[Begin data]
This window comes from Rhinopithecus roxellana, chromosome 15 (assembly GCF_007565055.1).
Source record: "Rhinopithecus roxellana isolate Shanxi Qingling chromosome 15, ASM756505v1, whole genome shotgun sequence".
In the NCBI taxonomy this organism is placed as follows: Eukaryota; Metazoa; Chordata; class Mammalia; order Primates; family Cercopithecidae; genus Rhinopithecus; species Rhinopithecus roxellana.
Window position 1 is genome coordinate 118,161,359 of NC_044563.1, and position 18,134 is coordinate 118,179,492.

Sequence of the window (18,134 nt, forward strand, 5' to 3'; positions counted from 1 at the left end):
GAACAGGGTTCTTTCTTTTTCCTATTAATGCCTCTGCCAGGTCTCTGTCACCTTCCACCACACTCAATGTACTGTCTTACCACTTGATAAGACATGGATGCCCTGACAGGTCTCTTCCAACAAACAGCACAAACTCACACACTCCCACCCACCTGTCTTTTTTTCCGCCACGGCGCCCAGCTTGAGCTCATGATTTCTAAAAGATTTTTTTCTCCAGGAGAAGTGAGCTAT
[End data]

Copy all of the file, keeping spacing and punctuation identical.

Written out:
This window comes from Rhinopithecus roxellana, chromosome 15 (assembly GCF_007565055.1).
Source record: "Rhinopithecus roxellana isolate Shanxi Qingling chromosome 15, ASM756505v1, whole genome shotgun sequence".
In the NCBI taxonomy this organism is placed as follows: Eukaryota; Metazoa; Chordata; class Mammalia; order Primates; family Cercopithecidae; genus Rhinopithecus; species Rhinopithecus roxellana.
Window position 1 is genome coordinate 118,161,359 of NC_044563.1, and position 18,134 is coordinate 118,179,492.

Sequence of the window (18,134 nt, forward strand, 5' to 3'; positions counted from 1 at the left end):
GAACAGGGTTCTTTCTTTTTCCTATTAATGCCTCTGCCAGGTCTCTGTCACCTTCCACCACACTCAATGTACTGTCTTACCACTTGATAAGACATGGATGCCCTGACAGGTCTCTTCCAACAAACAGCACAAACTCACACACTCCCACCCACCTGTCTTTTTTTCCGCCACGGCGCCCAGCTTGAGCTCATGATTTCTAAAAGATTTTTTTCTCCAGGAGAAGTGAGCTAT